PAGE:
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Update: Some offers mentioned below are no longer available. View the current offers here – Barclaycard Arrival Plus World Elite Mastercard

TPG Reader Maxwell emailed to ask about why one cash-back card doesn’t get more attention:

“Why the love for Barclaycard Arrival Plus, when Citi Double Cash offers 1% back initially plus another %1 with no annual fee?”

The Barclaycard Arrival Plus World Elite Mastercard has been one of the most popular travel rewards credit cards since the sign-up bonus hit 40,000 miles in the spring of 2013. The card earns 2 miles per dollar spent on all purchases, and you can redeem miles for roughly one cent apiece toward travel expenses ranging from flights and hotels to tolls and taxis. Along with a few added benefits (like EMV chip technology), the flexibility of Arrival miles has been one of the card’s major selling points.

However, when it comes to flexibility, nothing beats cash in your pocket. The Arrival program’s recent devaluation has lowered the overall return on the card to right around 2%, putting it in line with several cash-back credit cards like the Fidelity Investment Rewards Card.

Given that these cash-back options have no annual fee (compared to $89 for Arrival Plus after the first year), and since more cards are adopting features (like no foreign transaction fees) that used to make the card stand out, it’s fair to ask whether Arrival Plus has lost its appeal. My short answer is no, and there’s still one major reason why this card should be on your radar: the sign-up bonus.

Arrival Plus currently offers 40,000 bonus miles after you spend $3,000 on the card in the first three months. Even after the recent negative changes, you’ll have at least $430 worth of free travel once you meet the spending requirement. Most cash-back cards offer relatively meager bonuses, and Citi Double Cash Card offers none. Since you pay no fee for Arrival Plus in the first year, the card is still an easy win for award travelers.

All that said, I do think Arrival Plus has fallen from among the top travel credit cards, and there isn’t much incentive to keep it beyond the first year. I would much rather have the Chase Sapphire Preferred Card or Citi ThankYou Premier Card, both of which allow you to redeem points for travel directly, but also give you the flexibility to redeem with airline and hotel partners for greater value. With the right redemption strategies, you’ll get better value out of those cards than you will from a flat 2% cash back.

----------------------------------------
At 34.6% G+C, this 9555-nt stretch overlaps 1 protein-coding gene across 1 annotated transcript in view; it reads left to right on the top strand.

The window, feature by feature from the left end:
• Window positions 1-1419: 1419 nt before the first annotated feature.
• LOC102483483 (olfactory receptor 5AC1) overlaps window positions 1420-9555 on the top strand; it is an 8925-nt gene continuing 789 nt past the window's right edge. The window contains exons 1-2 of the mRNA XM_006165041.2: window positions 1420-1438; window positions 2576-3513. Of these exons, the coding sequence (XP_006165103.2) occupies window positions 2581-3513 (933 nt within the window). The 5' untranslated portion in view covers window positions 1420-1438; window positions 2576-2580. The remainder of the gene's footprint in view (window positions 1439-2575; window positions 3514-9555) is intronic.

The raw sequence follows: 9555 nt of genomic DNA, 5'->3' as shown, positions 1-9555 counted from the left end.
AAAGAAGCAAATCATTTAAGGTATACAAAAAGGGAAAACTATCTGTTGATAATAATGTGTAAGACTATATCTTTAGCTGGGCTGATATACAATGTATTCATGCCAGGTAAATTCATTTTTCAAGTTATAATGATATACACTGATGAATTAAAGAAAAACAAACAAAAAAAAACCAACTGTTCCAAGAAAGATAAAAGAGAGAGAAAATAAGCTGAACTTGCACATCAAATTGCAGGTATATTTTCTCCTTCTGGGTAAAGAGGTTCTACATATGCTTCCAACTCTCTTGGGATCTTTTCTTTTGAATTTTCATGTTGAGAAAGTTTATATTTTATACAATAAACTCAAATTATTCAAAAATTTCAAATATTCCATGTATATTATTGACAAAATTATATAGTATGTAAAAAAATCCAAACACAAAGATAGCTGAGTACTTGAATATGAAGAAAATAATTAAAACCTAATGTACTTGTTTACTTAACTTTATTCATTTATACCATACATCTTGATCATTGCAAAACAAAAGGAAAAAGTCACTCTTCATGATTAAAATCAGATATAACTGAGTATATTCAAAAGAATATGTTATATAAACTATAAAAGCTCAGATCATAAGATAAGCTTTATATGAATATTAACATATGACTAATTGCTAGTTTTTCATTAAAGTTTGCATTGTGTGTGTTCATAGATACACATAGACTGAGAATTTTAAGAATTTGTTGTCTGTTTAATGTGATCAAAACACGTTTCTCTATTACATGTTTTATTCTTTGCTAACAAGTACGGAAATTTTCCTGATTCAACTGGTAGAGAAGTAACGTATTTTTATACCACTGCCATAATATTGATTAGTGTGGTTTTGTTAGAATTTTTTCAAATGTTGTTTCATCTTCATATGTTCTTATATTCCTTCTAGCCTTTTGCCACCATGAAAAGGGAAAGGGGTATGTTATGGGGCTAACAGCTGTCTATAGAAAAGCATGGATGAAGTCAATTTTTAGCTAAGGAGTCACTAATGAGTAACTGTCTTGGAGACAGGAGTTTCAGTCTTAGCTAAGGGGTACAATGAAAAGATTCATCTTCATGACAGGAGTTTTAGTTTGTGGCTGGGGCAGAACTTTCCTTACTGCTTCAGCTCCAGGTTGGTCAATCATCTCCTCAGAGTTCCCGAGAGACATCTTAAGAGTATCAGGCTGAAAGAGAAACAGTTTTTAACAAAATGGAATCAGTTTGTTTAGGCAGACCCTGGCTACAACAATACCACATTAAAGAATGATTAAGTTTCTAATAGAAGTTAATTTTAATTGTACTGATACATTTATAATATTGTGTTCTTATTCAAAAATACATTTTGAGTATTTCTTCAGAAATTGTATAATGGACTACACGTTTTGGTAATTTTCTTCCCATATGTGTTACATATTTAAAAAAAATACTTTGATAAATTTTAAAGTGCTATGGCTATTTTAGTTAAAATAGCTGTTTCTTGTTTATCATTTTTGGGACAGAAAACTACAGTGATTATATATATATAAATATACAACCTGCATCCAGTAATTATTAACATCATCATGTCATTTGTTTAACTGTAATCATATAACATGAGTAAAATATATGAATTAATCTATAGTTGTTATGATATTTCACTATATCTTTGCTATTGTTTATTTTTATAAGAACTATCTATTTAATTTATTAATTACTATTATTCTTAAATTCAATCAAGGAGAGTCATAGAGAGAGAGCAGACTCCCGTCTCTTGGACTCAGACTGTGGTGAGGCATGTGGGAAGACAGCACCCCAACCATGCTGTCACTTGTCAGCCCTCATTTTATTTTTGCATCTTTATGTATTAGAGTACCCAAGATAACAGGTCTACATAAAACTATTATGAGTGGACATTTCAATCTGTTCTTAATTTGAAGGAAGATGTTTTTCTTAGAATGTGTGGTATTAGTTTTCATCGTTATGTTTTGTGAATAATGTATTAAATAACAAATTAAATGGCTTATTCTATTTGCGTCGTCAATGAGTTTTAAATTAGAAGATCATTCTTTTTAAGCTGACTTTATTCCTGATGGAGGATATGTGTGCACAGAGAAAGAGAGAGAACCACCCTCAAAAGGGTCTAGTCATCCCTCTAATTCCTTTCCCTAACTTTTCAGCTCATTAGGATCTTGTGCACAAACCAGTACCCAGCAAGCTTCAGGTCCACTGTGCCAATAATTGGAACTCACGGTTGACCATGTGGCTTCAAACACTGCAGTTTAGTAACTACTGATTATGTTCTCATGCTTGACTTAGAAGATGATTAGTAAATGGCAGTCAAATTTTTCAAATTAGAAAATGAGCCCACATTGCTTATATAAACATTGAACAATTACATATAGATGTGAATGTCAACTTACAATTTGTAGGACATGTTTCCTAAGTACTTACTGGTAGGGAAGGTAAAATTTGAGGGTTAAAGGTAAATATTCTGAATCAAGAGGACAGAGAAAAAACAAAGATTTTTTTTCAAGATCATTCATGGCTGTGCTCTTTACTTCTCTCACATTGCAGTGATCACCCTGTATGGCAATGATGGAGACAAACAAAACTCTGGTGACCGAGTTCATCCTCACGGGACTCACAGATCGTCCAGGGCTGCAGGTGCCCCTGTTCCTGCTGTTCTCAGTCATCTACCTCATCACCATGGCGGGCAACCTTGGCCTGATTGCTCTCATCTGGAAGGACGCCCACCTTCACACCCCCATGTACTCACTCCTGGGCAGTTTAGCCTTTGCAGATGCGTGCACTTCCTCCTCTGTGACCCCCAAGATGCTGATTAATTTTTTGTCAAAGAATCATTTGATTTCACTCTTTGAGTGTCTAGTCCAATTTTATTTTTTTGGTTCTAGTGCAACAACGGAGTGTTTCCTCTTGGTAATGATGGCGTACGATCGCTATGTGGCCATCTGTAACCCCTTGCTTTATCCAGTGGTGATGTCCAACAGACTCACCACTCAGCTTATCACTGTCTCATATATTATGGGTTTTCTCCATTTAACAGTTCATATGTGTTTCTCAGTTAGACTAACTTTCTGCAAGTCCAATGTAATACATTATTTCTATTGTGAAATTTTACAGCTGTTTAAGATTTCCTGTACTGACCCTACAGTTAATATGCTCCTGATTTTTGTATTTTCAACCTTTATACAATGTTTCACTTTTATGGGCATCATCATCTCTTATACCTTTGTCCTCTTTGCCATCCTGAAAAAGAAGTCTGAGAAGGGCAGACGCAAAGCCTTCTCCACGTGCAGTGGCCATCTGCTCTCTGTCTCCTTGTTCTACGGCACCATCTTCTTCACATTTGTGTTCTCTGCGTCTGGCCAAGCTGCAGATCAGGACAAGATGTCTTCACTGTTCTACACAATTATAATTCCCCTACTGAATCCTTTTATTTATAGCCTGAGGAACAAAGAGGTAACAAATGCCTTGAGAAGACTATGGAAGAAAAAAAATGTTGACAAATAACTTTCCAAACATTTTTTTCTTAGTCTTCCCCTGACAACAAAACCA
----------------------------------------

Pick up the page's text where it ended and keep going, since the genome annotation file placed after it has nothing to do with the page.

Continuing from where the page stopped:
If you strongly prefer to have no annual fee, I’d go with Chase Freedom, which comes with lucrative 5% bonus categories, but also lets you transfer points to partners if you hold one of the more premium Ultimate Rewards cards. Even without counting the sign-up bonus, you’ll do better with Freedom than with a 2% cash-back card if at least 25% of your spending is in those bonus categories.

If you have any other questions, please tweet me @thepointsguy, message me on Facebook or send me an email at

The best beginner points and miles card out there.
Chase Sapphire Preferred® Card

The Points Guy Assessment:

The Chase Sapphire Preferred is a great pick for the beginner and the frequent traveler. The CSP has superb travel benefits, double points on certain purchases, and a 50,000 point sign up bonus. The $95 annual fee is waived the first year so this puts it as one of the less expensive cards, while still allowing you to earn one of the most valuable point currencies.

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More Things to Know
  • Earn 50,000 bonus points after you spend $4,000 on purchases in the first 3 months from account opening. That's $625 toward travel when you redeem through Chase Ultimate Rewards®
  • Chase Sapphire Preferred® named a 'Best Travel Credit Card' by MONEY® Magazine, 2016-2017
  • 2X points on travel and dining at restaurants worldwide & 1 point per dollar spent on all other purchases.
  • No foreign transaction fees
  • 1:1 point transfer to leading airline and hotel loyalty programs
  • Get 25% more value when you redeem for airfare, hotels, car rentals and cruises through Chase Ultimate Rewards. For example, 50,000 points are worth $625 toward travel
  • No blackout dates or travel restrictions - as long as there's a seat on the flight, you can book it through Chase Ultimate Rewards
Intro APR on Purchases
Regular APR
17.74% - 24.74% Variable
Annual Fee
$0 Intro for the First Year, then $95
Balance Transfer Fee
Either $5 or 5% of the amount of each transfer, whichever is greater.
Recommended Credit
Excellent Credit

Editorial Disclaimer: Opinions expressed here are the author’s alone, not those of any bank, credit card issuer, airlines or hotel chain, and have not been reviewed, approved or otherwise endorsed by any of these entities.

Disclaimer: The responses below are not provided or commissioned by the bank advertiser. Responses have not been reviewed, approved or otherwise endorsed by the bank advertiser. It is not the bank advertiser’s responsibility to ensure all posts and/or questions are answered.